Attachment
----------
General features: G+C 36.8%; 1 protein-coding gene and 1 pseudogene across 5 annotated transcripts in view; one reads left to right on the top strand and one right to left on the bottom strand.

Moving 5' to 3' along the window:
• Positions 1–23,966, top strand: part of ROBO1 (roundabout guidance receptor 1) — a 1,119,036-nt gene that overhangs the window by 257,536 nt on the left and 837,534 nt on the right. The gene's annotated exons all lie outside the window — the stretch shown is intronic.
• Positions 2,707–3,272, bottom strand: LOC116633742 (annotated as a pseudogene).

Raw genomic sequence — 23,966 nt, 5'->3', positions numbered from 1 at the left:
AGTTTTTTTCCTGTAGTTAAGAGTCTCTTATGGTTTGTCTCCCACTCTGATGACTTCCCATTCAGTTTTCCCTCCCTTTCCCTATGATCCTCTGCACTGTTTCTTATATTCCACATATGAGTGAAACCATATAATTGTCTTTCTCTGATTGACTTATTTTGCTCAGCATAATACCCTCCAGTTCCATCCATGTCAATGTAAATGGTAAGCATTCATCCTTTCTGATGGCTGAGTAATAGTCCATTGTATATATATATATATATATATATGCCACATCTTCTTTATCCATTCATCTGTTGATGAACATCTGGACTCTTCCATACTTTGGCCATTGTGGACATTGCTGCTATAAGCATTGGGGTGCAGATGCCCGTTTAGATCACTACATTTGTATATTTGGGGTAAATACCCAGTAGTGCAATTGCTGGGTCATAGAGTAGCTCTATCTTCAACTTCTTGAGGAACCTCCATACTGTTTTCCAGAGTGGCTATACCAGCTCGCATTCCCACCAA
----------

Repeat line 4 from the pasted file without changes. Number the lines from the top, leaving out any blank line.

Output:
• Positions 2,707–3,272, bottom strand: LOC116633742 (annotated as a pseudogene).